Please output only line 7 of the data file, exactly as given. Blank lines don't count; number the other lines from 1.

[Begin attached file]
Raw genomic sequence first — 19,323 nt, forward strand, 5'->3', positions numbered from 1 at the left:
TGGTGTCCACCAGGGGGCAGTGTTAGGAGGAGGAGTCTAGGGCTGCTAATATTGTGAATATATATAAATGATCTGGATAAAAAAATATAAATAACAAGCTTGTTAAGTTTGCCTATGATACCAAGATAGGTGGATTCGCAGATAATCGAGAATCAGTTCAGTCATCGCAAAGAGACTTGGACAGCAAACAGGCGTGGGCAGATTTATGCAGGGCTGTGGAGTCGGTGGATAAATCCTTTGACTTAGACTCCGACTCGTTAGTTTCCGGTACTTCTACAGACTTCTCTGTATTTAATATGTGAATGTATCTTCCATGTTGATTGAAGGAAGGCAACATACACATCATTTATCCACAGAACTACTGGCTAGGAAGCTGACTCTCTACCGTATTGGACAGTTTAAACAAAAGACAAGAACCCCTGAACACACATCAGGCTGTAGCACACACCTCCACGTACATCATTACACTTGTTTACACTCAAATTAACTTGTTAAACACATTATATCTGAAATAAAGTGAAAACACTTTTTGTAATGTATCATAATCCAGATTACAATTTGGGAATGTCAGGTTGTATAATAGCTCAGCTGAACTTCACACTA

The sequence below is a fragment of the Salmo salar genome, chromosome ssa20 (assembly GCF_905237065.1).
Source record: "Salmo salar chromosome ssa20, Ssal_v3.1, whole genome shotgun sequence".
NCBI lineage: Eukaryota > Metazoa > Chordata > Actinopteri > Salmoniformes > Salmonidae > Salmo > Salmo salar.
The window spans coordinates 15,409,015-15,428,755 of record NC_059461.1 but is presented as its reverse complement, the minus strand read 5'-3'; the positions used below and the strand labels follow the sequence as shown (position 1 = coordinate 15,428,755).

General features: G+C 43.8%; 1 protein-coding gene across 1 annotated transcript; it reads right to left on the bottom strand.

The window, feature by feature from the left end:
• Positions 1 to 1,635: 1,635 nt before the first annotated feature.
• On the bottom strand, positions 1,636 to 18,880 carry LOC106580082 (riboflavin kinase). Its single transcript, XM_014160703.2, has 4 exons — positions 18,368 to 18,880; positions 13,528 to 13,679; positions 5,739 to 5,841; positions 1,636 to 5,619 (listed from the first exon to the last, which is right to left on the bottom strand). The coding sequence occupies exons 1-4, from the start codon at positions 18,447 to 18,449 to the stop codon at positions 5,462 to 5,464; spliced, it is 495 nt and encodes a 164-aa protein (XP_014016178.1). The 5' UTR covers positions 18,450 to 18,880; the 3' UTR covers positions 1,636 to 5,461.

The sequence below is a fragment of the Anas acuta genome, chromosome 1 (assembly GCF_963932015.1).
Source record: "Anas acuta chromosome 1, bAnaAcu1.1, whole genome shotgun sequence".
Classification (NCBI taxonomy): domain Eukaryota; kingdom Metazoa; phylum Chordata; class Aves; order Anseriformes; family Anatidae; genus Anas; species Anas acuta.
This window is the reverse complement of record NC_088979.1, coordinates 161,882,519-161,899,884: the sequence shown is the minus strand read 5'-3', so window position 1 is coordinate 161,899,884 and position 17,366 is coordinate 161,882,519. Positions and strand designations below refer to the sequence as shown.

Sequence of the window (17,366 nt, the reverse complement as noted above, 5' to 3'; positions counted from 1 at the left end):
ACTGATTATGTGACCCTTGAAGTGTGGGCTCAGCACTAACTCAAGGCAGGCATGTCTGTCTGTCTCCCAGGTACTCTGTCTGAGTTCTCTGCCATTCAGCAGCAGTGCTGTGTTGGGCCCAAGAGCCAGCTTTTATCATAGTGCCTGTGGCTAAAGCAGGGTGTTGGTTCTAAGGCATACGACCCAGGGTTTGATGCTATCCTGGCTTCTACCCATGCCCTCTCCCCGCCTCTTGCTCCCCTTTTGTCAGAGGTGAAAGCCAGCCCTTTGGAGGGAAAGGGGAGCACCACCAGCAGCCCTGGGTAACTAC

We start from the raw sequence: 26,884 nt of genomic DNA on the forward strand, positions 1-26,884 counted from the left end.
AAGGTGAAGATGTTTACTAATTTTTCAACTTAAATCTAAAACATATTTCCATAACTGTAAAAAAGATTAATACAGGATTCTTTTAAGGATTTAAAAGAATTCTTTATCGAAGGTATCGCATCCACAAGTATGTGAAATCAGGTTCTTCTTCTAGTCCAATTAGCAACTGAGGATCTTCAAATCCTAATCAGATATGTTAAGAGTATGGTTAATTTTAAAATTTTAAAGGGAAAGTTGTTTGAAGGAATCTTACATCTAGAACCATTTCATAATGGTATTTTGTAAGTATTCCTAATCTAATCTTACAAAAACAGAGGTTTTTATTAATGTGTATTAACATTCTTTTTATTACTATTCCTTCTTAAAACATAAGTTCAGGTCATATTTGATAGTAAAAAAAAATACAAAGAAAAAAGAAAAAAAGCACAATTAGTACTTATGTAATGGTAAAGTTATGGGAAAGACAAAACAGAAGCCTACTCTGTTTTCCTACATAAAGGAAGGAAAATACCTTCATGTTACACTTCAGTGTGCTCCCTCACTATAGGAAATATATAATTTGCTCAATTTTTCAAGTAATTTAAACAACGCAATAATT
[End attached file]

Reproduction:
General features: G+C 43.8%; 1 protein-coding gene across 1 annotated transcript; it reads right to left on the bottom strand.